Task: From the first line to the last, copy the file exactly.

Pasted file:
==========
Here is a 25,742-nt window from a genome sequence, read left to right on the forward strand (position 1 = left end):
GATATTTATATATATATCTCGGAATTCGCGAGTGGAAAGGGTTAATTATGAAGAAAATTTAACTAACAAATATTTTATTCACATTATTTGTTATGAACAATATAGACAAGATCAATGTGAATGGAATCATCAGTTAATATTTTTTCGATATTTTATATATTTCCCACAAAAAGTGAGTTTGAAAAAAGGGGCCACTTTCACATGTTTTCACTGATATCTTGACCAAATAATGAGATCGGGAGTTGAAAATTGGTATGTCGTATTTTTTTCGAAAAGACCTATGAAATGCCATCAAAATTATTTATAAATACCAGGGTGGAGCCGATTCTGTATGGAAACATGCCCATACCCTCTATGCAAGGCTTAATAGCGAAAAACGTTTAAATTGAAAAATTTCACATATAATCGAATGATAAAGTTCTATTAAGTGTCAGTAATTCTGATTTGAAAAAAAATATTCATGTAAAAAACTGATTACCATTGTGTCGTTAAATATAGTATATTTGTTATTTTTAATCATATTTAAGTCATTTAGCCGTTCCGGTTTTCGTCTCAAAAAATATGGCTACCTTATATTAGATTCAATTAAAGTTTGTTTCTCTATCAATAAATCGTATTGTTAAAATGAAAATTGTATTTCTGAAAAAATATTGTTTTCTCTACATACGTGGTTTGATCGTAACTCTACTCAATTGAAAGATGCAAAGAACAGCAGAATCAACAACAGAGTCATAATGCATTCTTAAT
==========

Here is a 25,742-nt window from a genome sequence, read left to right on the forward strand (position 1 = left end):
GATATTTATATATATATCTCGGAATTCGCGAGTGGAAAGGGTTAATTATGAAGAAAATTTAACTAACAAATATTTTATTCACATTATTTGTTATGAACAATATAGACAAGATCAATGTGAATGGAATCATCAGTTAATATTTTTTCGATATTTTATATATTTCCCACAAAAAGTGAGTTTGAAAAAAGGGGCCACTTTCACATGTTTTCACTGATATCTTGACCAAATAATGAGATCGGGAGTTGAAAATTGGTATGTCGTATTTTTTTCGAAAAGACCTATGAAATGCCATCAAAATTATTTATAAATACCAGGGTGGAGCCGATTCTGTATGGAAACATGCCCATACCCTCTATGCAAGGCTTAATAGCGAAAAACGTTTAAATTGAAAAATTTCACATATAATCGAATGATAAAGTTCTATTAAGTGTCAGTAATTCTGATTTGAAAAAAAATATTCATGTAAAAAACTGATTACCATTGTGTCGTTAAATATAGTATATTTGTTATTTTTAATCATATTTAAGTCATTTAGCCGTTCCGGTTTTCGTCTCAAAAAATATGGCTACCTTATATTAGATTCAATTAAAGTTTGTTTCTCTATCAATAAATCGTATTGTTAAAATGAAAATTGTATTTCTGAAAAAATATTGTTTTCTCTACATACGTGGTTTGATCGTAACTCTACTCAATTGAAAGATGCAAAGAACAGCAGAATCAACAACAGAGTCATAATGCATTCTTAAT